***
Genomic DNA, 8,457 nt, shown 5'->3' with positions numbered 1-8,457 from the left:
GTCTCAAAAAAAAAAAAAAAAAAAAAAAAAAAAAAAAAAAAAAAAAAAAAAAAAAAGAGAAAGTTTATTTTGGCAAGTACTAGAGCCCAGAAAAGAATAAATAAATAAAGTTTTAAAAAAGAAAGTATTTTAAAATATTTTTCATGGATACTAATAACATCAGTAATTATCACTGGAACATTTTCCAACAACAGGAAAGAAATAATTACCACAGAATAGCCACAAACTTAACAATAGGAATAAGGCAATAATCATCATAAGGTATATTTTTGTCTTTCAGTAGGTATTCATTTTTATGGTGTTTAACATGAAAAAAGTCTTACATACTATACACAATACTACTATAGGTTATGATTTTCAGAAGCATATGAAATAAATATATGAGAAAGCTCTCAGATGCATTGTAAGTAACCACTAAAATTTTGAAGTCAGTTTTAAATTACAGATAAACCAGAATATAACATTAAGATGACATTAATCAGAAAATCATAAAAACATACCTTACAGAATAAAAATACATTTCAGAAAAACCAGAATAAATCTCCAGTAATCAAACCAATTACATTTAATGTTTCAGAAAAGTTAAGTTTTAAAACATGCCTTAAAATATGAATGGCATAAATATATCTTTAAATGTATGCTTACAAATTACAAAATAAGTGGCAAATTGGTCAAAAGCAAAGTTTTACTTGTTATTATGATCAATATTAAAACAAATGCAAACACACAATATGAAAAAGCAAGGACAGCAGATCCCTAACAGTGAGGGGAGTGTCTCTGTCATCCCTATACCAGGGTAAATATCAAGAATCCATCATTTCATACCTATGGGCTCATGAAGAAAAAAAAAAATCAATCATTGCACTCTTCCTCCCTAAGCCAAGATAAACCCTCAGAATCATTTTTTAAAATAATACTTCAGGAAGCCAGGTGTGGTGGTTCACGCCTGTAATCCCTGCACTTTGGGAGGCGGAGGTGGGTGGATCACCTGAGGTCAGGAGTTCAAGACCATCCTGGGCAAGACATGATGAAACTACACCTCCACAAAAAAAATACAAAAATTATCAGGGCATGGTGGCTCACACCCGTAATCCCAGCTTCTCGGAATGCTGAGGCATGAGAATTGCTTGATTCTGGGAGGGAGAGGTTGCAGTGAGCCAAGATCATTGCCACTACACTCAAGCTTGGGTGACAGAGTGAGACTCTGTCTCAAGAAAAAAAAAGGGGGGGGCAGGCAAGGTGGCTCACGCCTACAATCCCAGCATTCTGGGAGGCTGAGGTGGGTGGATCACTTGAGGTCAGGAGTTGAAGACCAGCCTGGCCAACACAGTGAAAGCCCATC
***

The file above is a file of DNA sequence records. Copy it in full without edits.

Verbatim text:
Genomic DNA, 8,457 nt, shown 5'->3' with positions numbered 1-8,457 from the left:
GTCTCAAAAAAAAAAAAAAAAAAAAAAAAAAAAAAAAAAAAAAAAAAAAAAAAAAAGAGAAAGTTTATTTTGGCAAGTACTAGAGCCCAGAAAAGAATAAATAAATAAAGTTTTAAAAAAGAAAGTATTTTAAAATATTTTTCATGGATACTAATAACATCAGTAATTATCACTGGAACATTTTCCAACAACAGGAAAGAAATAATTACCACAGAATAGCCACAAACTTAACAATAGGAATAAGGCAATAATCATCATAAGGTATATTTTTGTCTTTCAGTAGGTATTCATTTTTATGGTGTTTAACATGAAAAAAGTCTTACATACTATACACAATACTACTATAGGTTATGATTTTCAGAAGCATATGAAATAAATATATGAGAAAGCTCTCAGATGCATTGTAAGTAACCACTAAAATTTTGAAGTCAGTTTTAAATTACAGATAAACCAGAATATAACATTAAGATGACATTAATCAGAAAATCATAAAAACATACCTTACAGAATAAAAATACATTTCAGAAAAACCAGAATAAATCTCCAGTAATCAAACCAATTACATTTAATGTTTCAGAAAAGTTAAGTTTTAAAACATGCCTTAAAATATGAATGGCATAAATATATCTTTAAATGTATGCTTACAAATTACAAAATAAGTGGCAAATTGGTCAAAAGCAAAGTTTTACTTGTTATTATGATCAATATTAAAACAAATGCAAACACACAATATGAAAAAGCAAGGACAGCAGATCCCTAACAGTGAGGGGAGTGTCTCTGTCATCCCTATACCAGGGTAAATATCAAGAATCCATCATTTCATACCTATGGGCTCATGAAGAAAAAAAAAAATCAATCATTGCACTCTTCCTCCCTAAGCCAAGATAAACCCTCAGAATCATTTTTTAAAATAATACTTCAGGAAGCCAGGTGTGGTGGTTCACGCCTGTAATCCCTGCACTTTGGGAGGCGGAGGTGGGTGGATCACCTGAGGTCAGGAGTTCAAGACCATCCTGGGCAAGACATGATGAAACTACACCTCCACAAAAAAAATACAAAAATTATCAGGGCATGGTGGCTCACACCCGTAATCCCAGCTTCTCGGAATGCTGAGGCATGAGAATTGCTTGATTCTGGGAGGGAGAGGTTGCAGTGAGCCAAGATCATTGCCACTACACTCAAGCTTGGGTGACAGAGTGAGACTCTGTCTCAAGAAAAAAAAAGGGGGGGGCAGGCAAGGTGGCTCACGCCTACAATCCCAGCATTCTGGGAGGCTGAGGTGGGTGGATCACTTGAGGTCAGGAGTTGAAGACCAGCCTGGCCAACACAGTGAAAGCCCATC